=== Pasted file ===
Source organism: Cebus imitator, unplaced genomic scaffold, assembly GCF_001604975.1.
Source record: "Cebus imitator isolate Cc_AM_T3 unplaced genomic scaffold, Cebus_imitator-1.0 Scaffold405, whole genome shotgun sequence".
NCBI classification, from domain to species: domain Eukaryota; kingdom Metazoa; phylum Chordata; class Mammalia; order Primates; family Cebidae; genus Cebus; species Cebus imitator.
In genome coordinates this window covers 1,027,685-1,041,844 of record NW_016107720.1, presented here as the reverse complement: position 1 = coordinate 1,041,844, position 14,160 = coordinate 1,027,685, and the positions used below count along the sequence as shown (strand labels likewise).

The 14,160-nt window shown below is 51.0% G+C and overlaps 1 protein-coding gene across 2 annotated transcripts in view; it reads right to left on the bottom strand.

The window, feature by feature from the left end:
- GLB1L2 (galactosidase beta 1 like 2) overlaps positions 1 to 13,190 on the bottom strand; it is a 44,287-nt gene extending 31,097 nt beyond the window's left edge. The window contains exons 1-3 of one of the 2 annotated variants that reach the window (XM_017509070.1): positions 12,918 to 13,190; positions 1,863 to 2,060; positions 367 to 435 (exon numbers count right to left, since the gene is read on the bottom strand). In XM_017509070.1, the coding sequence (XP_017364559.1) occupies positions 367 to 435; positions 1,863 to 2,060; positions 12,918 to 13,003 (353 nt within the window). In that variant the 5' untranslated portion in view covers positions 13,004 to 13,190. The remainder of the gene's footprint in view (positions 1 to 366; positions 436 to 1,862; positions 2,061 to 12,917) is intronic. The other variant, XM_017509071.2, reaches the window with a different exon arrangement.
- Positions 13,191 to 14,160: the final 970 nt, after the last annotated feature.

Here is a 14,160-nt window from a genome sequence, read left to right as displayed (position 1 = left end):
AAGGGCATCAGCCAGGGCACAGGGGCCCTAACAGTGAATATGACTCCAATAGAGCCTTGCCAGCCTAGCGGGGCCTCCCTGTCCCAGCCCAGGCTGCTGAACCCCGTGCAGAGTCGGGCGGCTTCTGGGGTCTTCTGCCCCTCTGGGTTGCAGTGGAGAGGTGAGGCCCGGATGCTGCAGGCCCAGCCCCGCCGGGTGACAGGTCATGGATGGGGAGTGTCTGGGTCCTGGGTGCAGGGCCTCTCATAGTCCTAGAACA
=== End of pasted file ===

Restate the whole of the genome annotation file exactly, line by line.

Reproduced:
Source organism: Cebus imitator, unplaced genomic scaffold, assembly GCF_001604975.1.
Source record: "Cebus imitator isolate Cc_AM_T3 unplaced genomic scaffold, Cebus_imitator-1.0 Scaffold405, whole genome shotgun sequence".
NCBI classification, from domain to species: domain Eukaryota; kingdom Metazoa; phylum Chordata; class Mammalia; order Primates; family Cebidae; genus Cebus; species Cebus imitator.
In genome coordinates this window covers 1,027,685-1,041,844 of record NW_016107720.1, presented here as the reverse complement: position 1 = coordinate 1,041,844, position 14,160 = coordinate 1,027,685, and the positions used below count along the sequence as shown (strand labels likewise).

The 14,160-nt window shown below is 51.0% G+C and overlaps 1 protein-coding gene across 2 annotated transcripts in view; it reads right to left on the bottom strand.

The window, feature by feature from the left end:
- GLB1L2 (galactosidase beta 1 like 2) overlaps positions 1 to 13,190 on the bottom strand; it is a 44,287-nt gene extending 31,097 nt beyond the window's left edge. The window contains exons 1-3 of one of the 2 annotated variants that reach the window (XM_017509070.1): positions 12,918 to 13,190; positions 1,863 to 2,060; positions 367 to 435 (exon numbers count right to left, since the gene is read on the bottom strand). In XM_017509070.1, the coding sequence (XP_017364559.1) occupies positions 367 to 435; positions 1,863 to 2,060; positions 12,918 to 13,003 (353 nt within the window). In that variant the 5' untranslated portion in view covers positions 13,004 to 13,190. The remainder of the gene's footprint in view (positions 1 to 366; positions 436 to 1,862; positions 2,061 to 12,917) is intronic. The other variant, XM_017509071.2, reaches the window with a different exon arrangement.
- Positions 13,191 to 14,160: the final 970 nt, after the last annotated feature.

Here is a 14,160-nt window from a genome sequence, read left to right as displayed (position 1 = left end):
AAGGGCATCAGCCAGGGCACAGGGGCCCTAACAGTGAATATGACTCCAATAGAGCCTTGCCAGCCTAGCGGGGCCTCCCTGTCCCAGCCCAGGCTGCTGAACCCCGTGCAGAGTCGGGCGGCTTCTGGGGTCTTCTGCCCCTCTGGGTTGCAGTGGAGAGGTGAGGCCCGGATGCTGCAGGCCCAGCCCCGCCGGGTGACAGGTCATGGATGGGGAGTGTCTGGGTCCTGGGTGCAGGGCCTCTCATAGTCCTAGAACA